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(05-17-2020, 10:40 PM)mnkykungfu Wrote: [ -> ]
(05-17-2020, 11:34 AM)TM2YC Wrote: [ -> ]I don't think the BFI's 2012 'Sight & Sound' magazine poll did 'Vertigo' any favours by declaring it the official "greatest film ever made" because it's just not, it's not even Alfred Hitchcock's best film. This is the 4th or 5th time I've watched it but I'm still not getting why it's considered the greatest. 

Totally with you on everything you said.  I've been digging in to the S&S lists recently, and various film critics' takes on them.  Roger Ebert wrote a piece the year when Vertigo displaced Kane where he commented on it.  He too said Vertigo wasn't even Hitch's greatest: he favored Notorious.  However, he said his mind was changed that year when he selected Vertigo for his famous Ebert Interruptus festival.  After going over the film frame by frame with an audience, he was convinced it was the better film.

I haven't watched it that way and honestly don't have the desire to.  Film is ultimately subjective and I find I disagree with the conventional critical take 90% of the time, so what's the point?  Maybe the best takeaway from critical standings is to view them as Ebert said he used to make them: to purposely put in films that he didn't think were objectively the best, but that he wanted to get stirring up conversation around.  Saying Vertigo is better than Kane or even Rear Window certainly does that.

I enjoy contentious, contrary or provocative lists (such as this one, also from S&S: https://archive.org/details/Sight_And_So...x/mode/2up) but I also like "authoritative" ones like the S&S poll, which seeks opinions from a large range of critics. According to this post: https://www.bfi.org.uk/films-tv-people/s...ndpoll2012 it was an aggregate of 846 top-ten submissions. So many of them must have had Vertigo in their top 10, I wonder how many would've actually chosen to place it at no1 though?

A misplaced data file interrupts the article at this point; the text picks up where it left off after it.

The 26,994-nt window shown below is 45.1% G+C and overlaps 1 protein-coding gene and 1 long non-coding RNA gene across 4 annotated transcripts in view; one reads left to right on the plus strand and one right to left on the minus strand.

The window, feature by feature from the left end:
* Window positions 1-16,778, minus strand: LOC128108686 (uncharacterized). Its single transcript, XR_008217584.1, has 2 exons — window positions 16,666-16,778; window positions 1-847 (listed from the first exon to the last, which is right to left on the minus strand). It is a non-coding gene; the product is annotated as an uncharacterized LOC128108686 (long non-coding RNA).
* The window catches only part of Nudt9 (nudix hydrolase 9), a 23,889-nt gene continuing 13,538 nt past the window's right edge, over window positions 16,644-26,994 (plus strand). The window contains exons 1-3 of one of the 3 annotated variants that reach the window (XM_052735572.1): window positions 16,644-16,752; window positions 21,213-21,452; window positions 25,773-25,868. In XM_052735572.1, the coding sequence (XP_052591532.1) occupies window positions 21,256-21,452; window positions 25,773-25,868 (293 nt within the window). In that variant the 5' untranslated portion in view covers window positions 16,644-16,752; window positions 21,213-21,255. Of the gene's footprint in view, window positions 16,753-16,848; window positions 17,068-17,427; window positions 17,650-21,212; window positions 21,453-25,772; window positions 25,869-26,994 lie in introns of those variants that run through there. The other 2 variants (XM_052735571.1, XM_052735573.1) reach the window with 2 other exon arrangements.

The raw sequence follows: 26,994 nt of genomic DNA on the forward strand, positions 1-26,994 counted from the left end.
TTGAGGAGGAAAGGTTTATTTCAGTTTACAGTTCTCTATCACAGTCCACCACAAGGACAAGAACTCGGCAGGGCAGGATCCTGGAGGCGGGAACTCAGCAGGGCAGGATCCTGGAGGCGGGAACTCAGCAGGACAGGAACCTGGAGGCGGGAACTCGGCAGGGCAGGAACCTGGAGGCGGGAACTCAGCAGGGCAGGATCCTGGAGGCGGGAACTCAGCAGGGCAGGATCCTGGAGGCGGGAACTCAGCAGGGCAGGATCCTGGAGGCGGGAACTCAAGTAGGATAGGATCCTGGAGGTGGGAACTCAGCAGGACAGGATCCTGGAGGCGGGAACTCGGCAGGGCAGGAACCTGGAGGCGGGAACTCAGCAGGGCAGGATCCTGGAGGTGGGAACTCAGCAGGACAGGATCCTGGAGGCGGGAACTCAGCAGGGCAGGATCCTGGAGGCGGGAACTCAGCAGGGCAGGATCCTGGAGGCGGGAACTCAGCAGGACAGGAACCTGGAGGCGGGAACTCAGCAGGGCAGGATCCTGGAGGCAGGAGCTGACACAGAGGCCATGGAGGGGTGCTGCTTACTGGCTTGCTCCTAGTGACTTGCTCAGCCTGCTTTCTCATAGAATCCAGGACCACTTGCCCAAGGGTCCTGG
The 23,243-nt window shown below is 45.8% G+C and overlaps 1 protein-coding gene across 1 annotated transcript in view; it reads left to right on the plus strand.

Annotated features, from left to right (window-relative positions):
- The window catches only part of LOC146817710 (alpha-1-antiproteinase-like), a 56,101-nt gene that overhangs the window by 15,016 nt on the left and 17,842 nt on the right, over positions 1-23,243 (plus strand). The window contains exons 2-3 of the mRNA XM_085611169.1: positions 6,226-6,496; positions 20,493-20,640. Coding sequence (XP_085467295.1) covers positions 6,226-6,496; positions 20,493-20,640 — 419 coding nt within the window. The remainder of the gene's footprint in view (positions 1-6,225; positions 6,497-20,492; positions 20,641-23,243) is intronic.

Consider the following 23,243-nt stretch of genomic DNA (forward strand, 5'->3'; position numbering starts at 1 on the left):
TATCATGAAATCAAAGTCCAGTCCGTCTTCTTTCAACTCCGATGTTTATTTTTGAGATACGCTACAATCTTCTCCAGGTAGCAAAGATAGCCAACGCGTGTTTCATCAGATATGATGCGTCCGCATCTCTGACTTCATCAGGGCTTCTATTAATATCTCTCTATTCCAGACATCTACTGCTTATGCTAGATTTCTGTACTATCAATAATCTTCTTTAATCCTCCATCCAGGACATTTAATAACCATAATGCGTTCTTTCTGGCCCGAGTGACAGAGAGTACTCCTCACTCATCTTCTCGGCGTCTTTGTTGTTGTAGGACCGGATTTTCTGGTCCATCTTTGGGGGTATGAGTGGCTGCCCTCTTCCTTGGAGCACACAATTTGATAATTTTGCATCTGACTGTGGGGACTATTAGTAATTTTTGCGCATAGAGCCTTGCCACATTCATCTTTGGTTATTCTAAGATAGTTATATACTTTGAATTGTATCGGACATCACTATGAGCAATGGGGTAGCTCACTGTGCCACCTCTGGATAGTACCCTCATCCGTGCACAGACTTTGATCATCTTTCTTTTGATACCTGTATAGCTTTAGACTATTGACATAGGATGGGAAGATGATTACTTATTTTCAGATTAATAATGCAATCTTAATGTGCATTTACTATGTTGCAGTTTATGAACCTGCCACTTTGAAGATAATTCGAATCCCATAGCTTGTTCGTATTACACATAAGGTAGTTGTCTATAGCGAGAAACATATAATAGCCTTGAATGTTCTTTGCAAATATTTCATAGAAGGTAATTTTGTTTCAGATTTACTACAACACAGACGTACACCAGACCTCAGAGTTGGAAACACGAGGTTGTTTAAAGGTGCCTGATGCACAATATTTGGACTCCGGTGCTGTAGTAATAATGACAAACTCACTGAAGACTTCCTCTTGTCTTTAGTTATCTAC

I found some more info on the Vertigo voting here (in which I notice it says that 25% of those asked were women): https://www.bfi.org.uk/films-tv-people/4...ndpoll2012

It was on just under 200 of the top-ten lists. You can also see what individual critics voted, like Ebert: https://www.bfi.org.uk/films-tv-people/s.../voter/142

We'll have to wait to 2022 to see if Vertigo slips back down the critical consensus. Surely by then they'll be able to poll 50% women/50% men and we could some different results.
61 years ago...

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Ashes and Diamonds (1958)
Director: Andrzej Wajda
Country: Poland
Length: 103 minutes
Type: Drama

'Ashes and Diamonds' ('Popiol I Diament') is ahead of it's time, you'd guess it was from the 60s, not the late 50s. The protagonist, an underground resistance assassin in post-war Poland played with quirky energy by Zbigniew Cybulski looks like a mix of James Dean and Chow Yun-Fat.  The black & white Cinematography by Jerzy Wojcik and Direction by Andrzej Wajda is beyond stunning. The shafts of light spilling into smoky, crumbling, antique interiors put me in mind of 'Blade Runner' (but maybe that's because I've been seeing a lot of it recently). Alcohol is a constant theme, we see people drinking 'til they're paralytic, toasting fallen comrades with flaming shot glasses, reminiscing about binges from their youth and several scenes take place at a drunken banquet, or in a bar. The Poles have just won their freedom from the Nazis but now face the Soviets, so nobody can decide if they are drinking at a party, or a wake. The assassination scene, backlit with fireworks, is a tragic image that'll stick long in my mind, as is the shot of a broken statue of Christ hanging upside down in a bombed out church. A total masterpiece that is sure to get even richer with repeat viewings.



A fantastic video essay on the movie...



The first Hammer Horror film in the book next!
(05-18-2020, 05:25 PM)TM2YC Wrote: [ -> ]I enjoy contentious, contrary or provocative lists (such as this one, also from S&S: https://archive.org/details/Sight_And_So...x/mode/2up) but I also like "authoritative" ones like the S&S poll, which seeks opinions from a large range of critics. According to this post: https://www.bfi.org.uk/films-tv-people/s...ndpoll2012 it was an aggregate of 846 top-ten submissions. So many of them must have had Vertigo in their top 10, I wonder how many would've actually chosen to place it at no1 though?

I found some more info on the Vertigo voting here (in which I notice it says that 25% of those asked were women): https://www.bfi.org.uk/films-tv-people/4...ndpoll2012